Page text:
As a child, you dream about growing up and becoming something that sounds heroic (cop, firefighter, superhero) or beautiful (princess, actress, model). Rarely does a child dream of growing into someone who will change the world like Ghandi or Mother Teresa.
Don’t worry – I’m not here to tell you how I was a child prodigy who dreamed of following in Mother Teresa’s footsteps (although, I did want to become a nun at one point after watching Sister Act).
My earliest “I want to be _____ when I grow up” memories are of being a celebrity (I was convinced I would be discovered in a mall food court or someplace similar) or – my parents will back me up on this – a crossing guard. Yes. I wanted to be someone who volunteers for a living. Clearly I thought I was independently wealthy or I had no qualms with living on welfare all of my adult life.
While growing up, my dreams changed. Next, I remember wanting to be a lawyer. This came about some time during grade school and lasted through most of high school. My parents wholeheartedly supported this dream despite the hefty price tag that was going to come with it. I eventually settled on being a corporate lawyer simply because I would make a lot of money. A girl’s gotta pay off her law school debt!
My dad supported this because I had logic and book smarts – and I was winning arguments against him using said logic by the time I was 12. Around that age, he also gave me my first John Grisham novel because he was tired of taking me to the library every other day – I would go through my young adult novels in a day or less. “Here. Get through this one in a day,” he claimed triumphantly as he handed me The Pelican Brief.
A few years later when I finally finished The Pelican Brief (I kept setting it down because I didn’t understand what the hell I was reading) I found myself wanting more John Grisham. I found myself sucked into the small town of Clayton, Mississippi and rooting for the jilted, loveless lawyers who found themselves in this small town. I couldn’t turn the pages fast enough and felt guilty when I was reading Mr. Grisham instead of the assigned reading like The Grapes of Wrath (Never finished it) or Les Misérables (I wanted to finish this one. But I didn’t.)
After turning over a thousand well-written pages, I found myself losing the dream to be lawyer. They go to school FOR-EV-ER, have tons of debt, don’t make a lot of money at first, have to start with terrible grunt work, and aren’t doing a ton of courtroom arguing all the time. Being a lawyer was not at all what I thought it was! John Grisham crushed my dream.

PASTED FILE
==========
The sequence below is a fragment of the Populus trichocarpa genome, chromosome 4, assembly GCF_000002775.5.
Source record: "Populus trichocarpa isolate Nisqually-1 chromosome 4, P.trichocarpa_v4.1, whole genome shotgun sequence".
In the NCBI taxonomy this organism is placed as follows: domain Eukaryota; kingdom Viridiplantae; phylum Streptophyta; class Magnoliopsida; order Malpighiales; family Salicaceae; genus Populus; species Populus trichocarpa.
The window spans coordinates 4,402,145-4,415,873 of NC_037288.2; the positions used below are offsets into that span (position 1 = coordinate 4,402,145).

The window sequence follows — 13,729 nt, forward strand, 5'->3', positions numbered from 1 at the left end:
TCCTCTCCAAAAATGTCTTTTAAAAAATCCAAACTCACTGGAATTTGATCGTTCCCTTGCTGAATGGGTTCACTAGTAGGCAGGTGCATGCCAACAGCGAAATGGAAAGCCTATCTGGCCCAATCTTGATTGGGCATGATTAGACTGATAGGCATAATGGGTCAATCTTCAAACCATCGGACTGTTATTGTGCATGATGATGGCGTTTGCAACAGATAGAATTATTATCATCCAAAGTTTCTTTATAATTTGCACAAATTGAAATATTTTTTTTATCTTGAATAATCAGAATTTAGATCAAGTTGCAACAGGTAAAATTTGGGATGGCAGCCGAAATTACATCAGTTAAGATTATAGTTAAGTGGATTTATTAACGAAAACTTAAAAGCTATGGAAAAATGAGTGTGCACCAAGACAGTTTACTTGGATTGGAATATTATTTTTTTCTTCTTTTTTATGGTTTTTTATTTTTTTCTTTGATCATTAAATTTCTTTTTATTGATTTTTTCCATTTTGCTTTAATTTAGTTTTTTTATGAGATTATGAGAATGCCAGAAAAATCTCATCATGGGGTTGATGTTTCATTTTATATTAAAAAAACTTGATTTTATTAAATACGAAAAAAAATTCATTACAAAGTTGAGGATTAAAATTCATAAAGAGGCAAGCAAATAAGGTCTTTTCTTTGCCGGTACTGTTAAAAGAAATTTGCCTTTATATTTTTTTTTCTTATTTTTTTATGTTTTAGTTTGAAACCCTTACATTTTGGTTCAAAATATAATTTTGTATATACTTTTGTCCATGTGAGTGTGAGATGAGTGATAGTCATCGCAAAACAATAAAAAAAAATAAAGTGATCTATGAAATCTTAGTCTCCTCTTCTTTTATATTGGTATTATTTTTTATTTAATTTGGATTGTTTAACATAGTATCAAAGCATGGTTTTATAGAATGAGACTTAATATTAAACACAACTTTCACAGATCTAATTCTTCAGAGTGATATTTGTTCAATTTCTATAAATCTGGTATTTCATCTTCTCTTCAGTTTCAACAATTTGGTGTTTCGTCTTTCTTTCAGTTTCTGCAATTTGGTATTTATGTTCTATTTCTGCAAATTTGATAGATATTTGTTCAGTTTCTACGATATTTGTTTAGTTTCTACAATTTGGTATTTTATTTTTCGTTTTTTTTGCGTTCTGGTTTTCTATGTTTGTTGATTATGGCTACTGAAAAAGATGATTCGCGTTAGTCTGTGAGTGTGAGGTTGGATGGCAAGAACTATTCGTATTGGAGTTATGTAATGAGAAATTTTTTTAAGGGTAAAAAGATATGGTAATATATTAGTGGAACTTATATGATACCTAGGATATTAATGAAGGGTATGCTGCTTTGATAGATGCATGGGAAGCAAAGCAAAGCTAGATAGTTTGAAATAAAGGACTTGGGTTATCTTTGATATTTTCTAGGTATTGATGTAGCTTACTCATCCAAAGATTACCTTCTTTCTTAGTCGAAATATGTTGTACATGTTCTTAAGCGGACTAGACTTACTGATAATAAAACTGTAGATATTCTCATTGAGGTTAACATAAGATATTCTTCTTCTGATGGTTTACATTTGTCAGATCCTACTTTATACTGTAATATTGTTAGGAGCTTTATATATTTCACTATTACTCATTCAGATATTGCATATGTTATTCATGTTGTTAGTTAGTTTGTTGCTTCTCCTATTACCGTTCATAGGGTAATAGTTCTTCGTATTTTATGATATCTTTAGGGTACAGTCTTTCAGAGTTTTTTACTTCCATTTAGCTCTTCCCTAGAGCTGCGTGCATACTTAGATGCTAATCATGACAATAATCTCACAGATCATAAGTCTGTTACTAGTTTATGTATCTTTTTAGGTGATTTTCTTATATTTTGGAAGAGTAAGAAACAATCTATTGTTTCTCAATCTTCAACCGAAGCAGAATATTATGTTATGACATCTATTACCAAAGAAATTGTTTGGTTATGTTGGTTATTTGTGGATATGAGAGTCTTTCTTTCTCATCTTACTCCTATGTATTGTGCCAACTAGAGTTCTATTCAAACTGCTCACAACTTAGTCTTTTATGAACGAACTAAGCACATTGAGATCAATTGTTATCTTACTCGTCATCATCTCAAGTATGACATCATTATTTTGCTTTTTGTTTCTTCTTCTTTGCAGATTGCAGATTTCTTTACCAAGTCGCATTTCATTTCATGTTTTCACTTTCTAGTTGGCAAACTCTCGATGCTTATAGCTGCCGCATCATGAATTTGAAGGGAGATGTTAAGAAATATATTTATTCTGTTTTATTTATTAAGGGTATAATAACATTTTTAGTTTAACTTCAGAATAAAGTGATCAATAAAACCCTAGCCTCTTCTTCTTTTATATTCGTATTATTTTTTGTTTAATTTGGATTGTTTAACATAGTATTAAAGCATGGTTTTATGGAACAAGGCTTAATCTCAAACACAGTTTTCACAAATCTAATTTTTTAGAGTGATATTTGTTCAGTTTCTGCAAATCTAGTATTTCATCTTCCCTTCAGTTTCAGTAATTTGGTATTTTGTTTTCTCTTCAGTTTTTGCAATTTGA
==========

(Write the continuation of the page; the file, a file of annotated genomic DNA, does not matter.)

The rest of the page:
What was I going to go to college for now?! I felt so lost! And then – we took a test to see what we should become when we grew up. Now, I can’t tell you any of the questions or what my actual result was, all I remember is that one of the suggested professions for me was a CIA Agent.
That sounds SO COOL!
I was set! I was going to become a CIA Agent and travel the world and tell everyone how cool I am!
Enter AP Spanish.
2002 – Senior year of high school. I went from joining the CIA (I realized I was terrible at languages) to being a child psychologist (AP Psychology was awful, learning about all those stupid theorists) to being a teacher. My mom freaked out because she was convinced I was going to be poor being a teacher (she probably feared I would end up living in her basement) but my dad and I finally got her on board with the idea and she finally realized I would be okay and not end up living in her basement.
I finally graduated college in 2011 with my B.A. in English.
I’m now in HR, and part of my job is visiting top schools in the nation, where I allow myself to picture attending there for one my lost dreams. For the past few years it has been going back to school for child psychology. While I sometimes regret changing my major and pursuing a degree in education, I’m glad I did. I wasn’t serious enough as a student and could have possibly failed out of the program. The same goes for being a lawyer – not only do I think I wouldn’t have done as well as needed, but I would’ve hated my job.
So thank you, Mr. Grisham, for crushing my dreams. You led me to greener pastures.